“That’s it?!” you exclaim, not yet willing to trade in your fluorescent movieplex for the cinematic unknown. “Do they even show ten films from ten nations to 600 high school students annually?” Why yes. “Well do they screen children’s films to 1000-plus low-income kids a year?” Uh huh. “What about free wassail at Christmastime?!” Trust, my friend. You’re home.
I could tell these people meant business by the carpet alone -- a beaten-down nod to motels everywhere that seemed, in its humble nature, to say: "It's not about me. Look up, child."
For the uninitiated, the Salt Lake Film Society is like a drug dealer for movie-goers addicted to independent, arthouse, foreign and otherwise groundbreaking films. Aesthetic junkies unsatisfied by formulaic rom-coms and Michael Bay ’splosions. It does so in two theaters. One, Broadway Centre Cinemas, is downtown at 300 South and State, a large, glassy affair with six screens. The second, Tower Theatre, is a real throwback — the kind of theater your grandma talks about in the same sentence as streetcars, replete with a neon marquee, one screen and a nondescript, shave-and-a-haircut sort of entrance. The theater’s at home the historic 9th & 9th district, where bougie stores shoulder up against counterculture relics. The first time I went there, as my pacting had begun to ebb, I felt canny just by showing up. A genuine, no-parents type feeling; popcorn-and-Coke liberation. I could tell these people meant business by the carpet alone — a beaten-down nod to motels everywhere that seemed, in its humble nature, to say: “It’s not about me. Look up, child.” I did, and I found shelves upon shelves of cinematic history along with friendly, bespectacled humans with ready answers to all my questions about German Expressionism.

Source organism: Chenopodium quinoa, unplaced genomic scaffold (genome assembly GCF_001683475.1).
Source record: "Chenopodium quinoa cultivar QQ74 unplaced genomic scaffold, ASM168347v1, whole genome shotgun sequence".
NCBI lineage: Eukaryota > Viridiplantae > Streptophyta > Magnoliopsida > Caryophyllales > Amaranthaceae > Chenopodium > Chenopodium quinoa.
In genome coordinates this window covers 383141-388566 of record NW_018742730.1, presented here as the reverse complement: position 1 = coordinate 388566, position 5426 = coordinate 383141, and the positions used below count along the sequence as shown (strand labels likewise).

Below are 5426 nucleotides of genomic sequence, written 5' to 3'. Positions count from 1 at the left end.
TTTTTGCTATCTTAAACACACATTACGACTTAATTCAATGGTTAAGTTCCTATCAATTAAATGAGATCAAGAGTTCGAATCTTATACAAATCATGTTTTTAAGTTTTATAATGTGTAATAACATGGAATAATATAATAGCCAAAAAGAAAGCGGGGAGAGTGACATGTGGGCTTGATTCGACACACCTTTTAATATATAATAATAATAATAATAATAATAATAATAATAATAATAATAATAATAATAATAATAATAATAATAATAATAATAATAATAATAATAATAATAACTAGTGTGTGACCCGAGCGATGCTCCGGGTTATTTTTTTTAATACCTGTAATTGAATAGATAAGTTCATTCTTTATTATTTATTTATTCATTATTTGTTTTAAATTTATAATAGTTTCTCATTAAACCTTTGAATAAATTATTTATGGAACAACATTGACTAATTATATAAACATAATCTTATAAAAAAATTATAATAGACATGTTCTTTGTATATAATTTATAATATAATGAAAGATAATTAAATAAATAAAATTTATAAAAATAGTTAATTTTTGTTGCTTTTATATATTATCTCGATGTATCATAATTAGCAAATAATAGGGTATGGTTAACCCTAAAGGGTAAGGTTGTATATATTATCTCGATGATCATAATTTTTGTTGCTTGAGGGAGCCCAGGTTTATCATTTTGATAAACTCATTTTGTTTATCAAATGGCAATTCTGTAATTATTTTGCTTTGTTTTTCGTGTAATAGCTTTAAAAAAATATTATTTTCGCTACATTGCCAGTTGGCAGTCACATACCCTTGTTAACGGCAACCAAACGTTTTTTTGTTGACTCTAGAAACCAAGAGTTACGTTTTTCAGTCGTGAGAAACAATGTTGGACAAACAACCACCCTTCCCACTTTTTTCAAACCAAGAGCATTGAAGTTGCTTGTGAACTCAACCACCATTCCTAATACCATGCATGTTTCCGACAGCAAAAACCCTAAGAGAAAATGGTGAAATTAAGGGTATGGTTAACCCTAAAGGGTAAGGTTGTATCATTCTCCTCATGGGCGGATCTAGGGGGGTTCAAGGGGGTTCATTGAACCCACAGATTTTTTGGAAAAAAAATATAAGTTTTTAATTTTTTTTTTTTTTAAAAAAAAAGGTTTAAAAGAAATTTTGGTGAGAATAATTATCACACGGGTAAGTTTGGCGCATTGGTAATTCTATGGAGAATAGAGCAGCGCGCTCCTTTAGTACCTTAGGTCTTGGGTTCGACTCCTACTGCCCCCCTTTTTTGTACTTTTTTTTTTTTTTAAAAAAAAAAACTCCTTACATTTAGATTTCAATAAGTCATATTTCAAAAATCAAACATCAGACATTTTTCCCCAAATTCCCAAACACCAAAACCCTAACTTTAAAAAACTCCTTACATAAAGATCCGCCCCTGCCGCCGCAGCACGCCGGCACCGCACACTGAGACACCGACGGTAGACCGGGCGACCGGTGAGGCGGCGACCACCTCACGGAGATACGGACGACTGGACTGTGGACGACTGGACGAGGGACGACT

If the carpet means business, SLFS employees mean biznass. In a low-wage labor of love, they are ever-willing to debate the merits of Italian Neorealism vs. French New Wave. Try them. I dare you. These people have to pass a test to work there, for crying out loud, and they are chomping at the bit to tell you how Tarantino’s concept of aestheticized violence has evolved from his early to late work. In other words, they’ll make you feel like you got a liberal arts degree for a reason.
Or maybe you graduated from college five years ago, thank you very much, and only interact with theory-heads when you have to kick them in the face. That’s okay. Broadway and Tower still have fare for you. (Right down to their concessions-fare, which ranges from standard buttery popcorn to San Pellegrino soda and imported dark chocolate.) Think of the films as parables that you can engage on any level you’d like. Want to talk to someone about the immersive quality of long, unedited shots? Head to the lobby and chat up someone in a black T-shirt and blazer. Simply want to watch long, unedited shots build to the tune of erratic drumbeats in Iñárritu’s Birdman? Be their guest.
Also, hot dogs. Really good hot dogs.
I love movies now. My heart has changed. Maybe I’ll make a movie about my transformation. It will be called Dr. Estrangelove or: How I Learned to Stop Pacting and Love Da Bomb. Robert Redford will call, his eyes rheumy with tears, and tell me how happy he is to have helped even one sticky-shoed starfish. The Salt Lake Film Society will premiere my heart-wrenching bildungsroman to low-income school kids, who will in turn learn the danger of swearing absurd oaths.
Except that I am incorrigible, and will never relinquish the pact. In fact, I have one for you now: Go to a nearby humongoplex, prick your finger under the neon lights, spin three times, stretch your arms out wide and say, “There’s no place like the Broadway. There’s no place like the Tower.”